Lemaître made clear his ideas on the relationship between science and faith. One of his texts is particularly illuminating: "The Christian scientist must master and apply with sagacity the special technique appropriate to his problem. He has the same means as his non-believing colleague. He also has the same freedom of spirit, at least if the idea he has of religious truths is on a par with his scientific training . He knows that everything has been made by God, but he also knows that God does not replace his creatures. The omnipresent divine activity is everywhere essentially hidden. The supreme Being can never be reduced to a scientific hypothesis. Divine revelation has not taught us what we were capable of discovering for ourselves, at least when these natural truths are not indispensable for understanding supernatural truth. Therefore, the Christian scientist goes forward freely, secure in the knowledge that his research cannot conflict with his faith. He has perhaps even a certain advantage over his non-believing colleague; indeed, both are striving to decipher the manifold complexity of nature in which the various stages of the world's long evolution are overlaid and confused, but the believer has the advantage of knowing that the enigma is solvable, that the underlying scripture is after all the work of an intelligent Being, and that therefore the problem posed by nature can be solved and its difficulty is certainly proportionate to the present and future capacity of mankind. This will probably not provide him with new resources for his research, but it will help to foster in him that healthy optimism without which no sustained effort can be maintained over a long period of time. In a certain sense, the scientist dispenses with his faith in his work, not because that faith might hinder his research, but because it is not directly related to his scientific activity". These words, pronounced on 10 September 1936 at a congress in Mechelen, clearly sum up the compatibility between science and faith, in a mutual respect that avoids undue interference, and at the same time show the encouragement that faith gives to the Christian scientist to advance in his arduous work work.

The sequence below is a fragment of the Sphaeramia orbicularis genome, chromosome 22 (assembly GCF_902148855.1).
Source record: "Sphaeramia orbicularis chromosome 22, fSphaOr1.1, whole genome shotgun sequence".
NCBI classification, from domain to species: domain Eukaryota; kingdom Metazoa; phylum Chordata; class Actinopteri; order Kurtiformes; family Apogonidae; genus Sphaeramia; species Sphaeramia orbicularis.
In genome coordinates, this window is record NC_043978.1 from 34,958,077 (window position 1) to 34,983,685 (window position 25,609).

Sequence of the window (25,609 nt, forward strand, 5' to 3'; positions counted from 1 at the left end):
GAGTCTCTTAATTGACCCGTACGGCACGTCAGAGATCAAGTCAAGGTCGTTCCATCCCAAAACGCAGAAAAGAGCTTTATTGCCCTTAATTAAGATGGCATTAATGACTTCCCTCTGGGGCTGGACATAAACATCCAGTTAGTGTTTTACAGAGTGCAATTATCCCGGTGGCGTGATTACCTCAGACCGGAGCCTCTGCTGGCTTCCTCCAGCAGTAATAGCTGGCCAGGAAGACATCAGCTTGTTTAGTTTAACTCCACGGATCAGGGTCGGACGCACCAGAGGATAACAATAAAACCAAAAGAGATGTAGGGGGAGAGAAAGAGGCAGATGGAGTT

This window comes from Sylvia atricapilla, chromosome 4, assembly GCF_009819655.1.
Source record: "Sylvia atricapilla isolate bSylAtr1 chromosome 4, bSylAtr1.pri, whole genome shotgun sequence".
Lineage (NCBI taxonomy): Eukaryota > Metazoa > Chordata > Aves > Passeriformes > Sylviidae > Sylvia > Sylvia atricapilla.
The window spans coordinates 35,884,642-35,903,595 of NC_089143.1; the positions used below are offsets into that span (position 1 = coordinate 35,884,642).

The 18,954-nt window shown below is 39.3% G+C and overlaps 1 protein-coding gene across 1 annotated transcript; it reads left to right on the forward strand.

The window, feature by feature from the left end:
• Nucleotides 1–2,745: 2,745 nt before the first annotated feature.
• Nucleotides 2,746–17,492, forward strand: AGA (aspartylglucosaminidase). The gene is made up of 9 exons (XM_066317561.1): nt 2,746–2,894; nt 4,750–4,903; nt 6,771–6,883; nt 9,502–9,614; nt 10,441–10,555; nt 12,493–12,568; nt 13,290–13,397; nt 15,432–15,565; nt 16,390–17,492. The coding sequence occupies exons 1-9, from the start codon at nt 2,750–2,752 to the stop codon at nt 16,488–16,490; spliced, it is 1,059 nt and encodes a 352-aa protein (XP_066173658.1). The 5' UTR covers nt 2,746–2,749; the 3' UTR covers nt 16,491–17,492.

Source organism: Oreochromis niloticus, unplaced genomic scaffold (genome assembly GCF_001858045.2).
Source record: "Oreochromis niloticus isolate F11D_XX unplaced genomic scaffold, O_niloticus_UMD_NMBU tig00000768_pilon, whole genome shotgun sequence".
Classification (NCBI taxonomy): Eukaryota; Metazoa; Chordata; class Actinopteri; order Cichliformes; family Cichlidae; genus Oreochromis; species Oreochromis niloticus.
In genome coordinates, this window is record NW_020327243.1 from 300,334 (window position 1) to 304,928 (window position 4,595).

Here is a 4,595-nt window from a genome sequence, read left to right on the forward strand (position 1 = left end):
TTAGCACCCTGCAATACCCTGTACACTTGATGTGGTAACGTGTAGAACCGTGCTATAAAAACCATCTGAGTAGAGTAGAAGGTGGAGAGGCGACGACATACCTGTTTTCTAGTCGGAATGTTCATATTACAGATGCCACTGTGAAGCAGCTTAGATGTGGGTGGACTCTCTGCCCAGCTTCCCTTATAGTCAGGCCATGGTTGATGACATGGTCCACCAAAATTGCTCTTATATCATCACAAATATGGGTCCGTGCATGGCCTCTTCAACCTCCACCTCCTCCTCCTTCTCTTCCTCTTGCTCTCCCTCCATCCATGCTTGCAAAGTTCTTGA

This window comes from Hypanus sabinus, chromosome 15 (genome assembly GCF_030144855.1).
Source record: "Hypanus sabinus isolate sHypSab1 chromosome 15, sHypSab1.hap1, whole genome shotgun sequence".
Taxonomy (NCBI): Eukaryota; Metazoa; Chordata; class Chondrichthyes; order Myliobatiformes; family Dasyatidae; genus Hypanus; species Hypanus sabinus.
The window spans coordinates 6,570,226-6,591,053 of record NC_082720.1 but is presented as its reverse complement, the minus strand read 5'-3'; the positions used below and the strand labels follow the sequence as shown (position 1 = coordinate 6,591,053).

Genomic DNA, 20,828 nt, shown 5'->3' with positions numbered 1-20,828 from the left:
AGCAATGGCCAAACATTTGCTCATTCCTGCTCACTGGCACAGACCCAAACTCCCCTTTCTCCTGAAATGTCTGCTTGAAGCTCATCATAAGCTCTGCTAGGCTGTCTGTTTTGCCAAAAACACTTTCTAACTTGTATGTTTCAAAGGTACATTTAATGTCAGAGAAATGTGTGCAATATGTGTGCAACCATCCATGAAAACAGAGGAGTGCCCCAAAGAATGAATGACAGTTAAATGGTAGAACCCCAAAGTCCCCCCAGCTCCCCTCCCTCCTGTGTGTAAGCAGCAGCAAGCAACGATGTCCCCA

(1) Valérie de Rath, Georges Lemaître, le Père du big bang. Éditions Labor, Brussels 1994. 159 pages.